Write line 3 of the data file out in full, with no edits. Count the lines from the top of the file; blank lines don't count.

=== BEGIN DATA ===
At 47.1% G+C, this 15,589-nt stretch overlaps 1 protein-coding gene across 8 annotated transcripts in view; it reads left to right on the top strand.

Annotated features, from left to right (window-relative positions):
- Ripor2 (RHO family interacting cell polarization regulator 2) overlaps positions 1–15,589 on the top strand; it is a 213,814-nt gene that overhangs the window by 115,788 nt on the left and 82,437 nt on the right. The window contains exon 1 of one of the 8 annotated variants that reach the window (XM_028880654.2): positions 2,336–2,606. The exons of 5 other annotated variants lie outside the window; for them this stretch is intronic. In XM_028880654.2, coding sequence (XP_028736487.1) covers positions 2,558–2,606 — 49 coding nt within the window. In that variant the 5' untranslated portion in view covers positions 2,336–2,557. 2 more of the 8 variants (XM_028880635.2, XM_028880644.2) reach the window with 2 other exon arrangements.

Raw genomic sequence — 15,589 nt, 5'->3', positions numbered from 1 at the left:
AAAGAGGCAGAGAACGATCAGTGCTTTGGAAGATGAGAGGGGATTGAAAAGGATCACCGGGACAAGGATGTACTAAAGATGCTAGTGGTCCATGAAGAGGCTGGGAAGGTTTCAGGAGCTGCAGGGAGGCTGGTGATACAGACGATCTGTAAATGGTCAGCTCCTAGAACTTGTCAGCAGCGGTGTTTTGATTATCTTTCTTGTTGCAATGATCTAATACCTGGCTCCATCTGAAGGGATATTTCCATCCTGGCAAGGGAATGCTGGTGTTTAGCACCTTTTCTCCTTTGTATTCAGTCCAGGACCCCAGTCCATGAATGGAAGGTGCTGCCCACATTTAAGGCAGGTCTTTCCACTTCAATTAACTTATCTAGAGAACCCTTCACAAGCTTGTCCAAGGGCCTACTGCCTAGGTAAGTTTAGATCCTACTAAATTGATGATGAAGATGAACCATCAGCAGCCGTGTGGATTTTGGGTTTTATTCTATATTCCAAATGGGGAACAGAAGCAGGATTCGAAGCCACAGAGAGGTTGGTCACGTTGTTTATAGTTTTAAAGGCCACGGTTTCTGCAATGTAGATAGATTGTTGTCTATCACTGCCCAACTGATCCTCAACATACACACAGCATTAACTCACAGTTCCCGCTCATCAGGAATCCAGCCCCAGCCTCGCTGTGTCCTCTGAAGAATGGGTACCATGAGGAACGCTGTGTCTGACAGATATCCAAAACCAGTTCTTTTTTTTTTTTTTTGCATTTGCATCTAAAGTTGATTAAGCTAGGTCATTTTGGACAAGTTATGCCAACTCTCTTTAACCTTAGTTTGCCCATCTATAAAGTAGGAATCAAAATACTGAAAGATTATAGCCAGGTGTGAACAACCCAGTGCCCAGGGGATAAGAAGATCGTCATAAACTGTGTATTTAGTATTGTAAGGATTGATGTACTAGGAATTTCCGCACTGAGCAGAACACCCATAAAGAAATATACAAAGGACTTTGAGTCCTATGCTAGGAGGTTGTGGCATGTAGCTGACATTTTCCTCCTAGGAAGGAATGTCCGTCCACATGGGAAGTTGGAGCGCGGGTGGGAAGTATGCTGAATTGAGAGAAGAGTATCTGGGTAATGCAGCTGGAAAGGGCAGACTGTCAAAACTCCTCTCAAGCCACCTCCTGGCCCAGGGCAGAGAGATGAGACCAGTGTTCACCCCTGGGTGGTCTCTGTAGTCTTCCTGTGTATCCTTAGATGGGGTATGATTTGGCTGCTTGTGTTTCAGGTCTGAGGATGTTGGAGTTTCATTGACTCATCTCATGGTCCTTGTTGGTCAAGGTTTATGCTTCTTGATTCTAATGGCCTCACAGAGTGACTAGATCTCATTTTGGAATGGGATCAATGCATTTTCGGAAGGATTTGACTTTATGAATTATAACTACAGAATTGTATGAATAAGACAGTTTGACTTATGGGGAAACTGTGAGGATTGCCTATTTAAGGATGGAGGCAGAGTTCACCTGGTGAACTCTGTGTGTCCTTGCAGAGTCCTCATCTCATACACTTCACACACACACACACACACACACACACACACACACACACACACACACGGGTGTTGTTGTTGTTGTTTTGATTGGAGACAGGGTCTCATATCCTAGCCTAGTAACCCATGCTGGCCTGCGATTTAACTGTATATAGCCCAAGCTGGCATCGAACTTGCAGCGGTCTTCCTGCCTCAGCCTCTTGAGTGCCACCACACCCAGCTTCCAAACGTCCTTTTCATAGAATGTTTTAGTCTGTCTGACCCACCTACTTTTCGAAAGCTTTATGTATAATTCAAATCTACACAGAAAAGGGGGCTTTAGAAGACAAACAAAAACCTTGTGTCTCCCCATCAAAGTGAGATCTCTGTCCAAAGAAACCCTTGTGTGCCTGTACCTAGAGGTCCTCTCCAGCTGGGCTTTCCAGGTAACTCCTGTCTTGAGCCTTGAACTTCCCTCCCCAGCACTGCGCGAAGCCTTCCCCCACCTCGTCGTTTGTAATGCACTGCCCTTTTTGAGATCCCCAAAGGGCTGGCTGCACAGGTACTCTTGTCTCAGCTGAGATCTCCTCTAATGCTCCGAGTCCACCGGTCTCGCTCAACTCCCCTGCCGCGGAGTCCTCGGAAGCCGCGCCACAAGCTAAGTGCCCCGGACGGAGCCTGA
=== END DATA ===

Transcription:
- Ripor2 (RHO family interacting cell polarization regulator 2) overlaps positions 1–15,589 on the top strand; it is a 213,814-nt gene that overhangs the window by 115,788 nt on the left and 82,437 nt on the right. The window contains exon 1 of one of the 8 annotated variants that reach the window (XM_028880654.2): positions 2,336–2,606. The exons of 5 other annotated variants lie outside the window; for them this stretch is intronic. In XM_028880654.2, coding sequence (XP_028736487.1) covers positions 2,558–2,606 — 49 coding nt within the window. In that variant the 5' untranslated portion in view covers positions 2,336–2,557. 2 more of the 8 variants (XM_028880635.2, XM_028880644.2) reach the window with 2 other exon arrangements.